1. During the delivery of this speech, the House of Lords was packed to its utmost capacity with whatever was most illustrious in the kingdom. It is said that, while giving utterance to this appalling description, Burke's cyes were literally streaming and his whole frame quivering with emotion; and that the vast audience, their feelings having been gradually wrought up to the climax, could not restrain themselves. I quote from Macknight's Life and Times of Burke: “The whole assembly were deeply affected. Mrs. Siddons confessed that all the illusions of the stage sank into insignificance before the scene she then beheld; and the great actress did homage to the great orator. Mrs. Sheridan fainted. Even the stern Lord Chancellor Thurlow, who was deeply preju(liced both against 13urke and the cause he advocated, could not keep up his sullen hostility, and sor the sirst time in his life a tear was observed to be in his eye. ISut the most wonderful effect was produced on IIastings himself. IIe hated Burke, and had despised him, until he had by stern experience been compelled to fear him. As he listened to the harrowing recital of crimes which, if he had not authorized, he most certainly had not censured, even his callous heart seemed to feel the pangs of sorrow and remorse, and for the moment he thought himself the most wicked of mankind. The orator at length was over

These, my Lords, were sufferings which we feel all in common, in India and in England, by the general sympathy of our common nature. But there were in that province (sold to the tormentors by Mr. Hastings) things done, which, from the peculiar manners of India, were even worse than all I have laid before you ; as the dominion of manners and the law of opinion contribute more to human happiness and misery than anything in mere sensitive nature can do.

The women thus treated lost their caste. My Lords, we are not here to commend or blame the institutions and prejudices of a whole race of people, radicated in them by a long succession of ages, on which no reason or argument, on which no vicissitudes of things, no mixtures of men, or foreign conquest, have been able to make the smallest impression. The aboriginal Gentoo inhabitants are all dispersed into tribes or castes,— each caste born to an invariable rank, rights, and descriptions of employment, so that one caste cannot by any means pass into another. With the Gentoos, certain impurities or disgraces, though without any guilt of the party, infer loss of caste; and when the highest caste, that of Brahmin, which is not only noble, but sacred, is lost, the person who loses it does not slide down into one lower, but reputable, he is wholly driven from all honest society. All the relations of life are at once dissolved. His parents are no longer his parents; his wife is no longer his wife ; his children, no longer his, are no longer to regard him as their father. It is something far worse than complete outlawry, complete attainder, and universal excommunication. It is a pollution even to touch him ; and if he touches any of his old caste, they are justified in putting him to death. Contagion, leprosy, plague are not so much shunned. No honest occupation can be followed. He becomes an halicore, if (which is rare) he survives that miserable degradation.

IMPEACHMENT OF HASTINGS.2

MY LORDS, what is it that we want here to a great act of national justice? Lowe want a cause, my Lords? You have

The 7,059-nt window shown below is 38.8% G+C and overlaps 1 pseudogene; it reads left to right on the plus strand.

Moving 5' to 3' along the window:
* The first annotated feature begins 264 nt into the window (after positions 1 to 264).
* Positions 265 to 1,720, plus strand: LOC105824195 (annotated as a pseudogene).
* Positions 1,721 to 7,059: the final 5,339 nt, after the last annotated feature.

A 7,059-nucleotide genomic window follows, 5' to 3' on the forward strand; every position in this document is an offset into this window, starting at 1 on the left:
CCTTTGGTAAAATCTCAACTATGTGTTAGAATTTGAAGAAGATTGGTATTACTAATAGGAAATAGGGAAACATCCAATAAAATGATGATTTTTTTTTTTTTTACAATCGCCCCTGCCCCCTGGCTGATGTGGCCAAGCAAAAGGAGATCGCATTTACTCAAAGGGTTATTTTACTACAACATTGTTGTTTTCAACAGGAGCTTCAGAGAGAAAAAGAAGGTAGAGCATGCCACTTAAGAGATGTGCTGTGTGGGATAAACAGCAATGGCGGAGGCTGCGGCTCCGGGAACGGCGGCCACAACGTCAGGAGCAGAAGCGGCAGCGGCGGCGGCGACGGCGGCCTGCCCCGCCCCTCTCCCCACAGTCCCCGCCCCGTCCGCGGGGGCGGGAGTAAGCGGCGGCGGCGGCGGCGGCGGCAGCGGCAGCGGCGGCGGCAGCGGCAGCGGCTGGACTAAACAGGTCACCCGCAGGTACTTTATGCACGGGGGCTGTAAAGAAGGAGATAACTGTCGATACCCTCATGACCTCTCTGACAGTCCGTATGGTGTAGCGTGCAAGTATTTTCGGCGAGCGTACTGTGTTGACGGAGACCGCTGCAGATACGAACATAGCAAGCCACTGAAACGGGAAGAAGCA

come by his own feelings; his tongue seemed to be paralyzed by his emotion; while scorn and horror were depicted upon his brow, and the lightning of indignation flashed from his eye.” 2 This piece makes the conclusion of Burke's opening speech. The speaker had held his audience undiminished through the whole four days of his speaking; al-d when he came to the close his powerful voice rose and swelled to its the cause of oppressed princes, of undone women of the first rank, of desolated provinces, and of wasted kingdoms. Do you want a criminal, my Lords? When was there so much iniquity ever laid to the charge of any one? No, my Lords, you must not look to punish any other such delinquent from India. Warren IIastings has not left substance enough in India to nourish such another delinquent. My Lords, is it a prosecutor you want? You have before you the Commons of Great Britain as prosecutors: and I believe, my Lords, that the Sun, in his beneficent progress round the world, does not behold a more glorious sight than that of men, separated from a remote people by the material bounds and barriers of Nature, united by the bond of a social and moral community; all the Commons of England resenting, as their own, the indignities and cruelties that are offered to all the people of India. Do we want a tribunal 2 My Lords, no example of antiquity, nothing in the modern world, nothing in the range of human imagination, can supply us with a tribunal like this. My Lords, here we see virtually, in the mind's eye, that sacred majesty of the Crown, under whose authority you sit, and whose power you exercise. We see in that invisible authority, what we all feel in reality and life, the beneficent powers and protecting justice of his Majesty. We have here the heir-apparent to the crown, such as the fond wishes of the people of England wish an heir-apparent of the crown to be. We have here all the branches of the royal family, in a situation between majesty and subjection, between the sovereign and the subject, offering a pledge in that situation for the support of the rights of the Crown and the liberties of the people, both which extremities they touch. My Lords, we have the great hereditary peerage here,—those who have their own honour, the honour of their ancestors, and of their posterity, to guard, and who will justify, as they have always justified, that provision in the Constitution by which justice is made an hereditary office. My Lords, we have here a new nobility, who have risen and exalted themselves by various merits, by great military services which

utmost compass, rolling and reverberating through the lofty arches of the house, and bowing the hearts of his audience in the deepest solemnity. William Windham, a sirst-rate judge of oratory, and himself no mean orator, who was associated with Burke, as Fox and Sheridan also were, in the management of the trial, pronounced this peroration “the noblest cver uttered by man.” The whole speech, indeed, taken all together, is unrivalled in British eloquence, perhaps in all eloquence. Iłut the most astonishing feature of the speech is the perfect intellectual mastery it displays of the entire subject, both as a whole and in all its minutest details, — that subject the largest too ever attempted to be handled in any effort of the kind.